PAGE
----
In a statement released by Councilman Joe Irace yesterday and posted on the Oceanport website , the borough complains that the only public notification that Woodbine Cemetery was seeking to build a crematorium was in a public notice published in the Home News, an Asbury Park Press affiliated publication that is distributed in Middlesex and Somerset counties.
The borough became aware of the situation via a letter from the Department of Environmental Protection informing them that Woodbine was seeking an Air Pollution Control Permit.
Oceanport Administrator John Bennett was surprised by the notification from DEP because in 2002, as Acting Governor, Bennett signed legislation into law that required that municipal governing bodies approve the construction of crematoriums within their boundaries. However that law was repealed in 2011. The current law gives the New Jersey Cemetery Board the authority to approve crematorium construction permits. The Cemetery Board must inform the Commissioner of Health of the application, according to the statement. Municipalities now have no authority to approve or disapprove of a crematorium in their communities.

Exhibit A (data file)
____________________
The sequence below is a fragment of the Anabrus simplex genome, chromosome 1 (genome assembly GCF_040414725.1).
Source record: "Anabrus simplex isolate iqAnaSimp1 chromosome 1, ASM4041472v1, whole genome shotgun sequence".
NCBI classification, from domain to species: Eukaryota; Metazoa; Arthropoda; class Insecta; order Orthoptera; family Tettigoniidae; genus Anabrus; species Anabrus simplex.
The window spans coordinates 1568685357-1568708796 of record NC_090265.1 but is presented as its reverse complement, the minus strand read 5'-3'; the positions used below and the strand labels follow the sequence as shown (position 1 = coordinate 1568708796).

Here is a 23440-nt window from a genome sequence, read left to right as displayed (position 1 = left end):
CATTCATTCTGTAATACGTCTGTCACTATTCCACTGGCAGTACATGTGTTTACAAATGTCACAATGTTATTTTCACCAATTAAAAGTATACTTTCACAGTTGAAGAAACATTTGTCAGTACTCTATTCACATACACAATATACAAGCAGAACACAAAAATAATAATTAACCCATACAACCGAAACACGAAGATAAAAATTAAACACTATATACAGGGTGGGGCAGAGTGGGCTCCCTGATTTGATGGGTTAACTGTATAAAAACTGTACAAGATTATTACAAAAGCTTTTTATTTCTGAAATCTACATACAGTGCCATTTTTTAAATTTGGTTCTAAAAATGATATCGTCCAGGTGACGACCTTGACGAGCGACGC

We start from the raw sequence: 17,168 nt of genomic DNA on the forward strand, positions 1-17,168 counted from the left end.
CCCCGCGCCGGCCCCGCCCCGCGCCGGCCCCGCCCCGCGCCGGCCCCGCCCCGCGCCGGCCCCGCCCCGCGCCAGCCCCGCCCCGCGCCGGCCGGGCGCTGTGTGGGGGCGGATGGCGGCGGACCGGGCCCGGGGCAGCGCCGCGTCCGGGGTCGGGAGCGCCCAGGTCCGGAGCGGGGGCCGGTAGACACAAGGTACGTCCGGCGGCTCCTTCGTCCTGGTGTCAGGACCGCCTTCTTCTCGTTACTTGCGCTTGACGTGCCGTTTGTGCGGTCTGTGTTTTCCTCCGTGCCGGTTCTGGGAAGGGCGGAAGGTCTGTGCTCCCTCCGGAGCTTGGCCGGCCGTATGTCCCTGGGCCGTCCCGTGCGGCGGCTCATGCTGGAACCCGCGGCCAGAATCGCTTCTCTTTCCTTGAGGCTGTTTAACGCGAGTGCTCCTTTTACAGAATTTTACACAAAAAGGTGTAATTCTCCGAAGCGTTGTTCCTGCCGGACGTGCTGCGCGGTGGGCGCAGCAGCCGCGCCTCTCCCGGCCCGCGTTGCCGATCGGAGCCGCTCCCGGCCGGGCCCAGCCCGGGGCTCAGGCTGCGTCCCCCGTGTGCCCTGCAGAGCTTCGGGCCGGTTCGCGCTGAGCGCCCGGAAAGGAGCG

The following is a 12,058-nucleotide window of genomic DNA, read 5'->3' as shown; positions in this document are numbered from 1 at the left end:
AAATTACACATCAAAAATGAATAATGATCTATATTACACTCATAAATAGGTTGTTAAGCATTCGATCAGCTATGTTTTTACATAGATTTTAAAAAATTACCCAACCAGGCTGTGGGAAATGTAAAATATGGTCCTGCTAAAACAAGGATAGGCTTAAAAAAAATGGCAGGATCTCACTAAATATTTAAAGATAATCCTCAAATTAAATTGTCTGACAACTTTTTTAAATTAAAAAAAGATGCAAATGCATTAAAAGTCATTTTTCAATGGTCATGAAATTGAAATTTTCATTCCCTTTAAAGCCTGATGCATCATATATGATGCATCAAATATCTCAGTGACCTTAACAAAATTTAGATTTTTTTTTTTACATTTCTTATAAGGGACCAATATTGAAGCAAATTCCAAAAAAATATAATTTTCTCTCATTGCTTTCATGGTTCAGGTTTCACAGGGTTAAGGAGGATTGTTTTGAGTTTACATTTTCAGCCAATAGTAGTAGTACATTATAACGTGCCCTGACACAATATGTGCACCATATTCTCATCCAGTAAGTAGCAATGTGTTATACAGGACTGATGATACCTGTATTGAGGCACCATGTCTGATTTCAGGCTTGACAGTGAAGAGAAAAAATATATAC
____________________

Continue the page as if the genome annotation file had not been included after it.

The cemetery industry is well represented on the board that regulates it in New Jersey. The New Jersey Cemetery Board is comprised of a rabbi, the former president of a mosque, a representative of the Department of Health and Senior Services, a representative of the Attorney General and four owners or managers of cemeteries. Governor Chris Christie has nominated a fifth representative of the cemetery industry to fill a vacancy on the board.
Bennett has issued a strong statement on behalf of the Mayor and Council condemning the public notice in an out of town publication and entered the borough’s objection to the issuance of the Air Pollution Control Permit.
The Mayor and Council have requested a public hearing on the application and the Borough Engineer, William White of Maser Consulting, has raised technical questions to be answered.
In the statement, the governing body pledged to take whatever steps permitted under the law to stop this invasion into a prime residential section of our town. “Smokestacks do not belong in residential neighborhoods and we are opposed to this attempt. We also feel that there has not been sufficient notice to allow the residents of Oceanport to be heard on an issue that concerns many of them. Notice in an out of town paper is just wrong.”
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